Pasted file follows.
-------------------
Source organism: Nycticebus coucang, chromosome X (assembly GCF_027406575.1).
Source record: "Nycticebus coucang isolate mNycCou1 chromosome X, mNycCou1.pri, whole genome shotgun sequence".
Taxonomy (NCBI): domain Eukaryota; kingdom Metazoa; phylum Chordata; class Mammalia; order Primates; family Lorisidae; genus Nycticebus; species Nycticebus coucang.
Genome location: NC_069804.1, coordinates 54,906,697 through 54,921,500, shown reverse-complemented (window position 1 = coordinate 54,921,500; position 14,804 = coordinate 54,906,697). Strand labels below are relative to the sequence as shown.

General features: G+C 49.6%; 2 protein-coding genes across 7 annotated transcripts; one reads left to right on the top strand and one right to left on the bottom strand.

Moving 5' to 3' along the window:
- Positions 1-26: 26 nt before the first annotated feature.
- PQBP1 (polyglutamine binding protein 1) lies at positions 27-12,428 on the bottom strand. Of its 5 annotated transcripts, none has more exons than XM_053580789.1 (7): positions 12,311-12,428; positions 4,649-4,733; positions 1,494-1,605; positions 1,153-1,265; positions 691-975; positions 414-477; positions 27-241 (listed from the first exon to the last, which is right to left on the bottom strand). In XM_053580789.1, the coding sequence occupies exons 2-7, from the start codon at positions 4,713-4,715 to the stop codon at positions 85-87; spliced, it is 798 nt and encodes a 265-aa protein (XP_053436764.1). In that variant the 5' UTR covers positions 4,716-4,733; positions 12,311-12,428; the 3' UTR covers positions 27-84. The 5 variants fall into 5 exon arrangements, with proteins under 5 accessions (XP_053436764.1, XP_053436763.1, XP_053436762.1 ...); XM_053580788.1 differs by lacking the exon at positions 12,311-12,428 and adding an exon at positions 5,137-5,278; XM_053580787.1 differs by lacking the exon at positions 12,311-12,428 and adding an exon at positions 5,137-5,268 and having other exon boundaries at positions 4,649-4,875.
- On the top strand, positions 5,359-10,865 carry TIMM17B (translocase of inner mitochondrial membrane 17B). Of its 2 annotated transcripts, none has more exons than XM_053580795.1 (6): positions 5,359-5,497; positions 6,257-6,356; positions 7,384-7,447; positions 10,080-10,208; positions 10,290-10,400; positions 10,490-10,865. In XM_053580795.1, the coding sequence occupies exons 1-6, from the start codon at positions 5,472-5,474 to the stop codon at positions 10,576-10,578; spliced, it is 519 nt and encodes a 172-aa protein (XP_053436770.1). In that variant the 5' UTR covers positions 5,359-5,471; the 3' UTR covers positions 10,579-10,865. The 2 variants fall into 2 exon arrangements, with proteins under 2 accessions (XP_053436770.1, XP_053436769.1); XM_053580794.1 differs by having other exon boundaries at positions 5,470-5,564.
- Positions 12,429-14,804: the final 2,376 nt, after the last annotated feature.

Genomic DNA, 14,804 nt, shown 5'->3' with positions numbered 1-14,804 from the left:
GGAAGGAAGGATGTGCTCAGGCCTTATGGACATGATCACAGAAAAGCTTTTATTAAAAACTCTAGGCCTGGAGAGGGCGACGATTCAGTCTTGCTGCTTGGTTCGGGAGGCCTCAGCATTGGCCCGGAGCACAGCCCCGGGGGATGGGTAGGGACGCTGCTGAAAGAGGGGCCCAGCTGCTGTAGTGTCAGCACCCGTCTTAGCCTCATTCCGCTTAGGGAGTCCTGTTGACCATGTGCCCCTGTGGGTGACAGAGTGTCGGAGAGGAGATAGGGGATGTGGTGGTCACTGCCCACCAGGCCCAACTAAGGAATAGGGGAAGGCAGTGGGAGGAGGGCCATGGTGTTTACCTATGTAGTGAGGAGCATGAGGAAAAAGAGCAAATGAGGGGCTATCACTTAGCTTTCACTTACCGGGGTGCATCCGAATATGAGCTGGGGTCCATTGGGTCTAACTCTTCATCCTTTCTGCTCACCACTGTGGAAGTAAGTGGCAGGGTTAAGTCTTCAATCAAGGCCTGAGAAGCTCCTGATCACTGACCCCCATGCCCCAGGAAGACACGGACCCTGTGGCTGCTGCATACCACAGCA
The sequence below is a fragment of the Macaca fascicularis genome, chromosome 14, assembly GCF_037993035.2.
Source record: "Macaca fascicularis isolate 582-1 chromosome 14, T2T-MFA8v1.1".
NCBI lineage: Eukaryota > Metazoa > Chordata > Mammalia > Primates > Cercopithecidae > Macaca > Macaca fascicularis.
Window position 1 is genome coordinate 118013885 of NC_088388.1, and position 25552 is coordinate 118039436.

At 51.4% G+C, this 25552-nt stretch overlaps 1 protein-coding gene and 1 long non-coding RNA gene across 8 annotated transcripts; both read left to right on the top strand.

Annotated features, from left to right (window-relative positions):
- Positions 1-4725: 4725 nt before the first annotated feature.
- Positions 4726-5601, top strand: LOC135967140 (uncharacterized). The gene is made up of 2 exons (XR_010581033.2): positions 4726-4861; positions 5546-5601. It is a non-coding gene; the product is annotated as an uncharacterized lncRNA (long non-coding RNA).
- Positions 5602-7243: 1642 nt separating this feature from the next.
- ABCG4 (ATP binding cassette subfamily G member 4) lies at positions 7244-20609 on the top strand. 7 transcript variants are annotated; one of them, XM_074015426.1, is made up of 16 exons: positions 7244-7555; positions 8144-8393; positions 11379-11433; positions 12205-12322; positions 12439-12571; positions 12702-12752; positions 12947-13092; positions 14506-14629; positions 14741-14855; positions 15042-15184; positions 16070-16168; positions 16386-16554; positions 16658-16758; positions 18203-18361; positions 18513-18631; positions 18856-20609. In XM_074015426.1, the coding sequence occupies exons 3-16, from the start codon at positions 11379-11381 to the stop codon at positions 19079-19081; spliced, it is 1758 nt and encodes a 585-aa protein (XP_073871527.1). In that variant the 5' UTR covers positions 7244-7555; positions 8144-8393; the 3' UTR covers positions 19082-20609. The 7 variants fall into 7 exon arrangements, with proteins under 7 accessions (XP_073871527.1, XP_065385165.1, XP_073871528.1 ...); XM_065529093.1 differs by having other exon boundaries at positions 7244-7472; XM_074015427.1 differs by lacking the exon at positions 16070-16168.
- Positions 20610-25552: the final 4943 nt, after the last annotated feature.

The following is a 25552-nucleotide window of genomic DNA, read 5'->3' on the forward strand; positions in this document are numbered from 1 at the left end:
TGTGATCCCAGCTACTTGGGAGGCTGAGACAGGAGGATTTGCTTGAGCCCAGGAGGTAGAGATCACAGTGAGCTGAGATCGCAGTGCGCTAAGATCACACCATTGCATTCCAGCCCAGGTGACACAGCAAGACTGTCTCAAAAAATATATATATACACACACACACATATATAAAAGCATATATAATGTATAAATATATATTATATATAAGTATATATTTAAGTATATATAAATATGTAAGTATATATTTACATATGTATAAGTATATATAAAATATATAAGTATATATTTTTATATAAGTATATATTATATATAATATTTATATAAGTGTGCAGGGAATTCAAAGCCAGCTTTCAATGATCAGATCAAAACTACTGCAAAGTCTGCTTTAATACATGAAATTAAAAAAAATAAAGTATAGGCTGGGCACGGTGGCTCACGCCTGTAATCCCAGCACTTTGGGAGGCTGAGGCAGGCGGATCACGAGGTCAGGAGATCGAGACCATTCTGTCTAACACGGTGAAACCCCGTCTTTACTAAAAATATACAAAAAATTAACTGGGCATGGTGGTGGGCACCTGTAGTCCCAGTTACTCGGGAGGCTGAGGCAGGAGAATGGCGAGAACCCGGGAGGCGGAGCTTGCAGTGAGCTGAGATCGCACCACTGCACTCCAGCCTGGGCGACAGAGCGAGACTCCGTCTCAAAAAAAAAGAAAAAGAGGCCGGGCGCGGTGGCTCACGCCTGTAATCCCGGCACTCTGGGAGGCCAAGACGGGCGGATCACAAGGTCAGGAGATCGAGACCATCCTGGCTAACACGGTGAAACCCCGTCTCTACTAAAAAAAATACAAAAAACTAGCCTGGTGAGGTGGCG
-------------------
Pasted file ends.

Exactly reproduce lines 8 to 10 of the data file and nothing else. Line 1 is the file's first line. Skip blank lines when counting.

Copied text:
- PQBP1 (polyglutamine binding protein 1) lies at positions 27-12,428 on the bottom strand. Of its 5 annotated transcripts, none has more exons than XM_053580789.1 (7): positions 12,311-12,428; positions 4,649-4,733; positions 1,494-1,605; positions 1,153-1,265; positions 691-975; positions 414-477; positions 27-241 (listed from the first exon to the last, which is right to left on the bottom strand). In XM_053580789.1, the coding sequence occupies exons 2-7, from the start codon at positions 4,713-4,715 to the stop codon at positions 85-87; spliced, it is 798 nt and encodes a 265-aa protein (XP_053436764.1). In that variant the 5' UTR covers positions 4,716-4,733; positions 12,311-12,428; the 3' UTR covers positions 27-84. The 5 variants fall into 5 exon arrangements, with proteins under 5 accessions (XP_053436764.1, XP_053436763.1, XP_053436762.1 ...); XM_053580788.1 differs by lacking the exon at positions 12,311-12,428 and adding an exon at positions 5,137-5,278; XM_053580787.1 differs by lacking the exon at positions 12,311-12,428 and adding an exon at positions 5,137-5,268 and having other exon boundaries at positions 4,649-4,875.
- On the top strand, positions 5,359-10,865 carry TIMM17B (translocase of inner mitochondrial membrane 17B). Of its 2 annotated transcripts, none has more exons than XM_053580795.1 (6): positions 5,359-5,497; positions 6,257-6,356; positions 7,384-7,447; positions 10,080-10,208; positions 10,290-10,400; positions 10,490-10,865. In XM_053580795.1, the coding sequence occupies exons 1-6, from the start codon at positions 5,472-5,474 to the stop codon at positions 10,576-10,578; spliced, it is 519 nt and encodes a 172-aa protein (XP_053436770.1). In that variant the 5' UTR covers positions 5,359-5,471; the 3' UTR covers positions 10,579-10,865. The 2 variants fall into 2 exon arrangements, with proteins under 2 accessions (XP_053436770.1, XP_053436769.1); XM_053580794.1 differs by having other exon boundaries at positions 5,470-5,564.
- Positions 12,429-14,804: the final 2,376 nt, after the last annotated feature.